As executors to Mr Lee Kuan Yew's estate, Dr Lee Wei Ling and Mr Lee Hsien Yang applied to the High Court last September to clarify an agreement their father made in early 1983.
The agreement was over the control and use of oral interviews the late Mr Lee had given to the Government's then Oral History Department in 1981 and 1982.
In their filings, they sought to have the court declare that all rights to the interview transcripts belong to the estate following Mr Lee's death, as is stated under copyright law.
They argued that the wording of the agreement meant that Mr Lee did not intend for the copyright to be limited such that it did not transfer to his estate following his death.
The executors also claimed that the agreement meant that the copyright is retained by the maker, in this case Mr Lee Kuan Yew, even if the transcripts were created as part of a government project.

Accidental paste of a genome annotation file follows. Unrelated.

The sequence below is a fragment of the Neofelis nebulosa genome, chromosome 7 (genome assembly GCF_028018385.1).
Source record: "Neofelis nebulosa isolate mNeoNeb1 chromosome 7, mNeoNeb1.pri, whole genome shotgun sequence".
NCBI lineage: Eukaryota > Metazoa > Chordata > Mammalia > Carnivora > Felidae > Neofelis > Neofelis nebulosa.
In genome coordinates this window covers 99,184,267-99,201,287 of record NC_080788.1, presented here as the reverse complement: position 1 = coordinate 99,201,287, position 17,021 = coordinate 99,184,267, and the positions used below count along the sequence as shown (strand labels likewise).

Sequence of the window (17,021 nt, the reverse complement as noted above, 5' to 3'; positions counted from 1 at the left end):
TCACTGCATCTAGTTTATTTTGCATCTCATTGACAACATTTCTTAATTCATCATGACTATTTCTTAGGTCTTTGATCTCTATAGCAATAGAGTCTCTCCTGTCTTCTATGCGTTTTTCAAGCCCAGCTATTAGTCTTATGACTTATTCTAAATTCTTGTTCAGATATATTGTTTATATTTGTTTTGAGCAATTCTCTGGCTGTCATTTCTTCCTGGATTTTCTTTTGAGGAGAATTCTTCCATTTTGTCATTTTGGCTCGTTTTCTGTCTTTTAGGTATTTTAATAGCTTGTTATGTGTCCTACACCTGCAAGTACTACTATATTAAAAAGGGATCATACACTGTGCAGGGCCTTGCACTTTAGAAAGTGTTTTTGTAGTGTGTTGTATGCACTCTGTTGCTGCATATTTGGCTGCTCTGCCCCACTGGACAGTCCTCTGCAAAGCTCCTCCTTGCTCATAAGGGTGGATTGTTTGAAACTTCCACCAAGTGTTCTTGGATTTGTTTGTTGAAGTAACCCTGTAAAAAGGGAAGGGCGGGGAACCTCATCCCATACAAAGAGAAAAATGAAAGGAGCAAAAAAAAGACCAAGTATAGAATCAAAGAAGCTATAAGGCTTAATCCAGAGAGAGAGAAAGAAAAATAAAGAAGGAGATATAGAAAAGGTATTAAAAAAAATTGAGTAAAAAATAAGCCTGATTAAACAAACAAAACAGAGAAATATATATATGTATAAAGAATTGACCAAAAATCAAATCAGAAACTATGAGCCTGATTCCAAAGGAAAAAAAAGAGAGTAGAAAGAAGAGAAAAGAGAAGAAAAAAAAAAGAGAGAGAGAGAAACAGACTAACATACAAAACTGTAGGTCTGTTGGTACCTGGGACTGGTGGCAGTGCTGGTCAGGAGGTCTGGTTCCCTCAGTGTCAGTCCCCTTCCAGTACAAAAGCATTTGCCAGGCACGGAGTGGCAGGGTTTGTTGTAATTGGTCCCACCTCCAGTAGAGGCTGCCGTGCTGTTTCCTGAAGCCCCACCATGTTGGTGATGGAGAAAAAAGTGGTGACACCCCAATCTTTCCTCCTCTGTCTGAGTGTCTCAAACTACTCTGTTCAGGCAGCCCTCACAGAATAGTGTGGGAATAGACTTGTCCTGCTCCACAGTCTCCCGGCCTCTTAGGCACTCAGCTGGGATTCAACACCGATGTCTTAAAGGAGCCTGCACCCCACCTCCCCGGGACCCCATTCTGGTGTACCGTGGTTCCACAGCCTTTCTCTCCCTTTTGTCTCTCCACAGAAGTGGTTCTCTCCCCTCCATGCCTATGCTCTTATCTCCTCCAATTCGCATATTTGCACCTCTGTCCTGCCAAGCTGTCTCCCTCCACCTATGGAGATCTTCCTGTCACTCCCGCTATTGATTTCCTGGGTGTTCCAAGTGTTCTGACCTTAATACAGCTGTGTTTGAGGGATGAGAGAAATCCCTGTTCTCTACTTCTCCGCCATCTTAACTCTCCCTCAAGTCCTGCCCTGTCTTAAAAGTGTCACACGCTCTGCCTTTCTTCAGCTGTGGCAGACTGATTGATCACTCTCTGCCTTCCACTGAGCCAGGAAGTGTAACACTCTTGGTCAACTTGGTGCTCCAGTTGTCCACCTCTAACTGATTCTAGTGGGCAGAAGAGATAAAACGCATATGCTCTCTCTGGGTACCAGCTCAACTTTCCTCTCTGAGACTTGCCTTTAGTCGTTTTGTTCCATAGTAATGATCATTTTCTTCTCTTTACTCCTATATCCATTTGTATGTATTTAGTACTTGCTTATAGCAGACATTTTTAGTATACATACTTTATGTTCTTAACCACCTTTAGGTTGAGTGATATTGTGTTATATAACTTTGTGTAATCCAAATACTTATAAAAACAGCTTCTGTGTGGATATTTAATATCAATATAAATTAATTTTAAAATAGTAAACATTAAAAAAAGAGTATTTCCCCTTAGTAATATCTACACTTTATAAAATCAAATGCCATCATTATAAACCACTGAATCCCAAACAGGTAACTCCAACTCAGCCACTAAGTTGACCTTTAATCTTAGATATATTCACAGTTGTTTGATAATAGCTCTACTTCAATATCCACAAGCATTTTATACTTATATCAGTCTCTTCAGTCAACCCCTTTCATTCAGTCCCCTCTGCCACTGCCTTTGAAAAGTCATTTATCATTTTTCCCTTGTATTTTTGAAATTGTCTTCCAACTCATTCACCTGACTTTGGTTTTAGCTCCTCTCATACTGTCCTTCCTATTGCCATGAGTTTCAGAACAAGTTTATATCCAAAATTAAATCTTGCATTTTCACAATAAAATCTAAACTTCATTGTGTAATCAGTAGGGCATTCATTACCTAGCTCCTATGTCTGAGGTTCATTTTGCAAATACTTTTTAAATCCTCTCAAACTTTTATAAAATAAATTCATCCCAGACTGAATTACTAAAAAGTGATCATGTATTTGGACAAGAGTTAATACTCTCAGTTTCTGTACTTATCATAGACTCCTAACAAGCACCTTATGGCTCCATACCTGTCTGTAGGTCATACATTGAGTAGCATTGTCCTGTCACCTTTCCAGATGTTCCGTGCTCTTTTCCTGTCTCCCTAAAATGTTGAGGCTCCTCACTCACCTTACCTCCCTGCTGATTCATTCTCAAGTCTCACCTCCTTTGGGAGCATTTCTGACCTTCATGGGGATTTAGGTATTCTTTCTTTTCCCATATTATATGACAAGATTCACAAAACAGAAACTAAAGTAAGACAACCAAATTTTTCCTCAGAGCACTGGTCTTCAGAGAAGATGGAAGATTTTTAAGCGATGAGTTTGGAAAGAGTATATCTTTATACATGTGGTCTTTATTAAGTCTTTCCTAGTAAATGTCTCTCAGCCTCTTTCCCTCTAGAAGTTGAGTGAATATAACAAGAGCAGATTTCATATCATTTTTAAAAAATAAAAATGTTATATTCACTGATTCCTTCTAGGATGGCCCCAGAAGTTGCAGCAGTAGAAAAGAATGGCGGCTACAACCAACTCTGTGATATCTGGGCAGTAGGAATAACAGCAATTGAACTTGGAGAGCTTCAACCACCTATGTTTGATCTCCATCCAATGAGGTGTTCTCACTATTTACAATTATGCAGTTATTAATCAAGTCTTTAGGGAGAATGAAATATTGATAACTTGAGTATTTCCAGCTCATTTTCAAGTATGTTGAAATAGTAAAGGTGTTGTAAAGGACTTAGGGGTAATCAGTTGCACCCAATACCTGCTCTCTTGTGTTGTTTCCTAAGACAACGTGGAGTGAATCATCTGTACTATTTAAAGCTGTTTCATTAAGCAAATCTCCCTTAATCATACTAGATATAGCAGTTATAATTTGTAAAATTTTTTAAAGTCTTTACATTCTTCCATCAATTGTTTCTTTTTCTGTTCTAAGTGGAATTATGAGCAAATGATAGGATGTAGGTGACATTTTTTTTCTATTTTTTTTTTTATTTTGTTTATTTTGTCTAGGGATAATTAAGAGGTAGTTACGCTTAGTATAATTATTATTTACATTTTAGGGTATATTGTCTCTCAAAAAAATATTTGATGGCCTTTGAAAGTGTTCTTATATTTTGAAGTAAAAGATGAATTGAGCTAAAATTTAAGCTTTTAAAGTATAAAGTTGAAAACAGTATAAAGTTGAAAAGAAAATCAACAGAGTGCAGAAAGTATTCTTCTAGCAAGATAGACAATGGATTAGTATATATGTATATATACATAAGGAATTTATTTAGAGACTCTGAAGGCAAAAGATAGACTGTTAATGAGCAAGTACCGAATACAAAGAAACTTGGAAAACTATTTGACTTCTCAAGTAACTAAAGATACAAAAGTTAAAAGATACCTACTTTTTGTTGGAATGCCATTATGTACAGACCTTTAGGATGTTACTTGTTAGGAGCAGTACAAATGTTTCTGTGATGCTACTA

The executors added that the Official Secrets Act (OSA) was irrelevant to the case, which they claimed was contractual in nature and was about competing interpretations of the agreement.
They argued that the agreement governed the copyright and use of the transcripts and did not make reference to the OSA and that, in any case, the OSA cannot modify the contract terms set out in the agreement, among other things.
Therefore, the executors asked the court to declare that the estate is entitled to use and have copies of the transcript, and that no access to or use by anyone of the transcripts can be granted without the estate's permission.
The executors also asked the court to declare that the Cabinet Secretary, as custodian of the transcripts, has a duty to inform the estate of any requests following Mr Lee's death to access or use them, and if it has granted any such requests without the permission of Mr Lee's estate.